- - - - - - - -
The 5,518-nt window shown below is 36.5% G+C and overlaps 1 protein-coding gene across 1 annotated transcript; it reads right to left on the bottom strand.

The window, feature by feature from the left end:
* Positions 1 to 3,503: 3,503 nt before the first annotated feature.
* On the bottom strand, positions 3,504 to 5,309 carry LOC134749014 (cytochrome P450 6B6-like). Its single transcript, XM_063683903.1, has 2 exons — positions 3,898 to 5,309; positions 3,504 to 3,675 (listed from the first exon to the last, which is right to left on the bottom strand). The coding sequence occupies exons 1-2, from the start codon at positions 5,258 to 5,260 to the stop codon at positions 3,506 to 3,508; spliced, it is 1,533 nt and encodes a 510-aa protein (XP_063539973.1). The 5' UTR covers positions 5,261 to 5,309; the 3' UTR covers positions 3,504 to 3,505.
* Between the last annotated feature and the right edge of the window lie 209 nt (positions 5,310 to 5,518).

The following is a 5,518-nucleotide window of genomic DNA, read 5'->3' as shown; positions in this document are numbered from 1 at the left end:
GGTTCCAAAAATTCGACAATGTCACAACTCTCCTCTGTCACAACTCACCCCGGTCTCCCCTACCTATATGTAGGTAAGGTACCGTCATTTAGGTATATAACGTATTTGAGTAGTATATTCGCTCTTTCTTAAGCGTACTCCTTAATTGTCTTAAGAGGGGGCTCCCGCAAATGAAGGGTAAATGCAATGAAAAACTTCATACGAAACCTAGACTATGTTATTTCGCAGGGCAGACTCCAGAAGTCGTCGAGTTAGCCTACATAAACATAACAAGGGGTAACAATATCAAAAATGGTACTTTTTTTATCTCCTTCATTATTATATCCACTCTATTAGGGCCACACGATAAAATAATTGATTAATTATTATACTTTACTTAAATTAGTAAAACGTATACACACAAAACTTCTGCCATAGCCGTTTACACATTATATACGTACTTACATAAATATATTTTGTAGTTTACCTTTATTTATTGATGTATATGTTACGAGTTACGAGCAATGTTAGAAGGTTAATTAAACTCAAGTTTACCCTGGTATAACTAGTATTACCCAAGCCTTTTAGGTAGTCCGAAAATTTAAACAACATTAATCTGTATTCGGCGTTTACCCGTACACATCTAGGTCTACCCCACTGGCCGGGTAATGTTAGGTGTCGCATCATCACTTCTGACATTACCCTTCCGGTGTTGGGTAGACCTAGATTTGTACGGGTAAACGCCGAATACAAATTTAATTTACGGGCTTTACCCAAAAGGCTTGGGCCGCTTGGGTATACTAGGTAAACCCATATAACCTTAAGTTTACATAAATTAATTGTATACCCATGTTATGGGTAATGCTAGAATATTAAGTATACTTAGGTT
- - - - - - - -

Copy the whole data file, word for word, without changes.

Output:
The 5,518-nt window shown below is 36.5% G+C and overlaps 1 protein-coding gene across 1 annotated transcript; it reads right to left on the bottom strand.

The window, feature by feature from the left end:
* Positions 1 to 3,503: 3,503 nt before the first annotated feature.
* On the bottom strand, positions 3,504 to 5,309 carry LOC134749014 (cytochrome P450 6B6-like). Its single transcript, XM_063683903.1, has 2 exons — positions 3,898 to 5,309; positions 3,504 to 3,675 (listed from the first exon to the last, which is right to left on the bottom strand). The coding sequence occupies exons 1-2, from the start codon at positions 5,258 to 5,260 to the stop codon at positions 3,506 to 3,508; spliced, it is 1,533 nt and encodes a 510-aa protein (XP_063539973.1). The 5' UTR covers positions 5,261 to 5,309; the 3' UTR covers positions 3,504 to 3,505.
* Between the last annotated feature and the right edge of the window lie 209 nt (positions 5,310 to 5,518).

The following is a 5,518-nucleotide window of genomic DNA, read 5'->3' as shown; positions in this document are numbered from 1 at the left end:
GGTTCCAAAAATTCGACAATGTCACAACTCTCCTCTGTCACAACTCACCCCGGTCTCCCCTACCTATATGTAGGTAAGGTACCGTCATTTAGGTATATAACGTATTTGAGTAGTATATTCGCTCTTTCTTAAGCGTACTCCTTAATTGTCTTAAGAGGGGGCTCCCGCAAATGAAGGGTAAATGCAATGAAAAACTTCATACGAAACCTAGACTATGTTATTTCGCAGGGCAGACTCCAGAAGTCGTCGAGTTAGCCTACATAAACATAACAAGGGGTAACAATATCAAAAATGGTACTTTTTTTATCTCCTTCATTATTATATCCACTCTATTAGGGCCACACGATAAAATAATTGATTAATTATTATACTTTACTTAAATTAGTAAAACGTATACACACAAAACTTCTGCCATAGCCGTTTACACATTATATACGTACTTACATAAATATATTTTGTAGTTTACCTTTATTTATTGATGTATATGTTACGAGTTACGAGCAATGTTAGAAGGTTAATTAAACTCAAGTTTACCCTGGTATAACTAGTATTACCCAAGCCTTTTAGGTAGTCCGAAAATTTAAACAACATTAATCTGTATTCGGCGTTTACCCGTACACATCTAGGTCTACCCCACTGGCCGGGTAATGTTAGGTGTCGCATCATCACTTCTGACATTACCCTTCCGGTGTTGGGTAGACCTAGATTTGTACGGGTAAACGCCGAATACAAATTTAATTTACGGGCTTTACCCAAAAGGCTTGGGCCGCTTGGGTATACTAGGTAAACCCATATAACCTTAAGTTTACATAAATTAATTGTATACCCATGTTATGGGTAATGCTAGAATATTAAGTATACTTAGGTT